Number two, we want to be able to provide employment and opportunities for community residents and young people who have a low level of graduation rates and going into higher education. We want to be able to utilize entertainment as a vehicle, both behind and in front of the stage and the camera, to provide jobs that you don’t necessarily have to go into higher education, but if there are opportunities, then we are working to make sure young people do have the skills to be able to do that.
Finally, we want to be able to offer entertainment that is for the 21st century but also speaks to the needs of the community – that is the residents who are here and the Temple students who are transitional. So we want to be able to offer entertainment for both of those constituencies and regionally in the form of theater productions like concerts, dance, movies, festivals and screenings that are international and to be able to utilize technology. We have a radio license for low-frequency FM radio that we’re building, so we want to be able to operate the radio station in the theater as well as entertain projects that are arts-related and technology-related.
Can you tell me a little bit about some of the community programs the UEDC is involved with, like the Youth Got Talent and Voter Education Forums?
We do a youth program that uses a talent contest to bring young people in. We give them the opportunity to audition, and then we pick four or five winners, provide them with a cash prize, and then for a year, they perform throughout the community. Last year, they performed on Channel 3. We also have monthly sessions where we help them with their math and science, and also they learn about people in entertainment. So that’s the focus of our youth program.
Our community forums are designed to educate the community around public policy issues. So right before the primary or general elections, we work with a collaborative to bring [in] people who are running for office - who either want to retain their seats or want to challenge people who are in office - so that people in our community have a chance to look at the issues and the people who want their vote.
What’s your favorite part about your work in UEDC?
One is to be able to take a young person who has some talent but doesn’t have the ability to be introduced to professionals in the business, and to give them the opportunity to learn about and to actually contract with a well-known entertainer and to travel with that entertainer as a songwriter or performer. So that’s really exciting to take a young person who is about to graduate from high school and help them to develop.
The other part is looking at and trying to find people who are not necessarily known, who can develop the kind of activities that are needed in the Uptown. An example of that is terra-cotta tile restoration, which we had to do, was only certified by people who lived outside the city. We were able to take a female-owned company that could do that work and now is certified by the Philadelphia Historical Commission to be able to do terra-cotta tile restoration. So, for a community-based organization that’s based in an American community, we want to be able to look at diversity and give people opportunities that they haven’t had.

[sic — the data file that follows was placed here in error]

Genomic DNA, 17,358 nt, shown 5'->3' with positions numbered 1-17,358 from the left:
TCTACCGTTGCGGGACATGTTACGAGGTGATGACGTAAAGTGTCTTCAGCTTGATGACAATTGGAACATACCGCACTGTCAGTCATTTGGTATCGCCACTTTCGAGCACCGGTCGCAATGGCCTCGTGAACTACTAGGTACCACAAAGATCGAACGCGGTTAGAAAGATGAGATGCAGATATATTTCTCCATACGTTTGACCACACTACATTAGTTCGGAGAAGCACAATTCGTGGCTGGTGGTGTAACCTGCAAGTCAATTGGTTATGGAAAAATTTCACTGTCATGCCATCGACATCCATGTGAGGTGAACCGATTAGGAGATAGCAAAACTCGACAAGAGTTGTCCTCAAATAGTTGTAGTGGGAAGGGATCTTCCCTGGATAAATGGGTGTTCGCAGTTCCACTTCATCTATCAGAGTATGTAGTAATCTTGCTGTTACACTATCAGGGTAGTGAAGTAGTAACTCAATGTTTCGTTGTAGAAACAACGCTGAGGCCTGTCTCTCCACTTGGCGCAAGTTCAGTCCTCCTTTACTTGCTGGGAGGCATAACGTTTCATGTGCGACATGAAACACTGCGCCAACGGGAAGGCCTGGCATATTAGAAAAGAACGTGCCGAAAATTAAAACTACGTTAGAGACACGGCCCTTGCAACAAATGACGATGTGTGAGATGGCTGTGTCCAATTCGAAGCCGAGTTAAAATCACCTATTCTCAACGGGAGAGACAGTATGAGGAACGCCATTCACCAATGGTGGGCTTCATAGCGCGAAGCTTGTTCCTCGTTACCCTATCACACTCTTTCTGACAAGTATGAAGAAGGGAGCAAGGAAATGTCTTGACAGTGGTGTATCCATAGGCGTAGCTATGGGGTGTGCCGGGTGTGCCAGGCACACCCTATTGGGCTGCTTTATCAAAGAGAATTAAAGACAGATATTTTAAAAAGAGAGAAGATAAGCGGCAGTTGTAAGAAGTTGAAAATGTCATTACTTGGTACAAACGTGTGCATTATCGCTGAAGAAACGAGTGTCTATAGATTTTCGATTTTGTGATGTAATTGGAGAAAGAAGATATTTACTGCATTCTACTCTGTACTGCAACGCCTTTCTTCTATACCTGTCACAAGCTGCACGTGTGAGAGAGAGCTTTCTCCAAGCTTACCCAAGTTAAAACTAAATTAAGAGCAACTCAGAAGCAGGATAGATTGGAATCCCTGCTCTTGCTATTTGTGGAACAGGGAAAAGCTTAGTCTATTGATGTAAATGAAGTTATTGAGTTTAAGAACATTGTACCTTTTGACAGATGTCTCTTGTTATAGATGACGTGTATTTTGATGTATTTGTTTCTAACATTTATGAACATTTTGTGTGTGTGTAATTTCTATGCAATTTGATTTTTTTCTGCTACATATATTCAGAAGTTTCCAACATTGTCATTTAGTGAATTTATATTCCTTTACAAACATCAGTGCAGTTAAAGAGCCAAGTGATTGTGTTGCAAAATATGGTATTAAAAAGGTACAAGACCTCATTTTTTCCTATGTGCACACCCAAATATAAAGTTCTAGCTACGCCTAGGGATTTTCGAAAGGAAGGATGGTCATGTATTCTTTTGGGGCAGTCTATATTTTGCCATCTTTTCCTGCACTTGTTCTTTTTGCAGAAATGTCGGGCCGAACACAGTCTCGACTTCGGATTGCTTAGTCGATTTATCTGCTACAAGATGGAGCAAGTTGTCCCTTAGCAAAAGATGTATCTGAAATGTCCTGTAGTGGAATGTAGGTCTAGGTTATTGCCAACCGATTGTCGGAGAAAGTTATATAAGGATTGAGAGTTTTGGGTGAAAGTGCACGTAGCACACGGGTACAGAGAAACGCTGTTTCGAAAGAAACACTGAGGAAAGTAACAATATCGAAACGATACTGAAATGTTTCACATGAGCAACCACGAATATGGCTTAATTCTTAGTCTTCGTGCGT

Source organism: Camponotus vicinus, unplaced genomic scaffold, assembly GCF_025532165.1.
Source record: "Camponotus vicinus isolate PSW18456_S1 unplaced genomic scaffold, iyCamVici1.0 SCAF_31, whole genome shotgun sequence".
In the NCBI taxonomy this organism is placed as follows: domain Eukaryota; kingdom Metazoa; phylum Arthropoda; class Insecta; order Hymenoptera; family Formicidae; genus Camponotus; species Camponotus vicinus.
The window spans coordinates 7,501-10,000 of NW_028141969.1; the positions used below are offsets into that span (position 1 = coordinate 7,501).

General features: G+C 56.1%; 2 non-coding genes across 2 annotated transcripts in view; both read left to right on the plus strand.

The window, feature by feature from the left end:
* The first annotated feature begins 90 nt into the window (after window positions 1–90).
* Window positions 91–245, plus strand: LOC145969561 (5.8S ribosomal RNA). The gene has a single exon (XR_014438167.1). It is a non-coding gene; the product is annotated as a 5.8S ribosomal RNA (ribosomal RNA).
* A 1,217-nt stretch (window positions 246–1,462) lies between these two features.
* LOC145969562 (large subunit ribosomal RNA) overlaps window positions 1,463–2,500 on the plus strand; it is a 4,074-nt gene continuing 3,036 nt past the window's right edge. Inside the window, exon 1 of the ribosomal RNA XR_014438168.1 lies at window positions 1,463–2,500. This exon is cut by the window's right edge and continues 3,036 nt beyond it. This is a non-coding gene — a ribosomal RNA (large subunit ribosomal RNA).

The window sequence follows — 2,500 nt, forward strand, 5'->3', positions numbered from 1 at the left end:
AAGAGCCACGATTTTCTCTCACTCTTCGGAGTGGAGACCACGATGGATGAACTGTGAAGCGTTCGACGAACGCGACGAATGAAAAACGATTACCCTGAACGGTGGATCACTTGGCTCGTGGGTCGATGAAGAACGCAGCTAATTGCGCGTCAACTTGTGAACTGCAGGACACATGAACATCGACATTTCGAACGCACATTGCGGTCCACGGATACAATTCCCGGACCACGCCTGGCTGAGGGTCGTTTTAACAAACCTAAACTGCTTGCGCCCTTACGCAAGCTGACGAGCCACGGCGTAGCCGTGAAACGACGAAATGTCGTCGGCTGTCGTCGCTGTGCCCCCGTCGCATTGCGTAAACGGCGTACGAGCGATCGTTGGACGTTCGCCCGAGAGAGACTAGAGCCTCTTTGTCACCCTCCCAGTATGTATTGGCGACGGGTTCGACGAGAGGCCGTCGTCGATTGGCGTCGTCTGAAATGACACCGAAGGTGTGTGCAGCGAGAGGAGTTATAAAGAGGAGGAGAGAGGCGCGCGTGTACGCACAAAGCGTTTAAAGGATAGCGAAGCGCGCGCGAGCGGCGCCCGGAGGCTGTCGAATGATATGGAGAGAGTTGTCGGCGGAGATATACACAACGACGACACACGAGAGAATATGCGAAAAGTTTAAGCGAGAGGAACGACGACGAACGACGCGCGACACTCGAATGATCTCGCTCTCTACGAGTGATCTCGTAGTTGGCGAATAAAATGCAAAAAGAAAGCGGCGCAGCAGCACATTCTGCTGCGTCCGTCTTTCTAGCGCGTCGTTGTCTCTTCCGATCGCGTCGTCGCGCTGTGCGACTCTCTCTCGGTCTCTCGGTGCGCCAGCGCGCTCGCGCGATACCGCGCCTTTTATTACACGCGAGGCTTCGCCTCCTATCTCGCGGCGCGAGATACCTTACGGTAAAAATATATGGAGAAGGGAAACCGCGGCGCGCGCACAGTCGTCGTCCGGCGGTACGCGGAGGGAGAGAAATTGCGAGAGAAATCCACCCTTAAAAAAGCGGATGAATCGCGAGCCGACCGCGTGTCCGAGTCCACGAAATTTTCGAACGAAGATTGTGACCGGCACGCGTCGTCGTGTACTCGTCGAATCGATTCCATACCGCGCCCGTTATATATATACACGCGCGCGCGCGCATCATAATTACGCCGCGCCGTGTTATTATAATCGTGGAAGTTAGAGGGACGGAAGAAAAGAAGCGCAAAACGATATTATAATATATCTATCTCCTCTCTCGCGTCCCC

What other community organizations or projects, besides UEDC of course, are you excited about in the city?
We’re working right now with helping to develop an intergenerational housing program where grandparents who unfortunately have had to take custody of their grandchildren through no fault of their own and who need housing, so we’re in the process of working with a group that is doing advocacy for grandparents and working with them to develop their technical capacity to put together a housing project. We’re hoping to locate that at 15th and Norris streets, and so that’s the second-largest project we’re working on.
When you’re not taking care of your community, what do you do for fun?
I like to go to concerts – music and jazz. I like to go to the theater and spend time hanging out with my grandchildren and reading. My hobbies are really kind of looking at art and culture and working with my grandchildren and paying forward some grandmotherly knowledge.
What does being a Fearless Leader mean to you?
One thing is to push forward in spite of the obstacles. The project we’re doing with the Uptown was not something that was very popular. People felt that the building and the site should’ve been torn down and used for parking or whatever. So to try to convince funders and elected officials that this is important was something that I considered to be one of the highlights of working to take something that wasn’t popular and make it popular. The Uptown has a great deal of affection in the hearts and minds of a - lot of older people but a lot of people – Temple students or younger people who didn’t know – but hopefully to make those connections and make it important is one of my highlights.
I just can’t take no for an answer. That’s the worst thing to tell me, “no.” You can tell me “maybe” and, of course, “yes,” but if you say “no” that makes me even more determined to get to yes!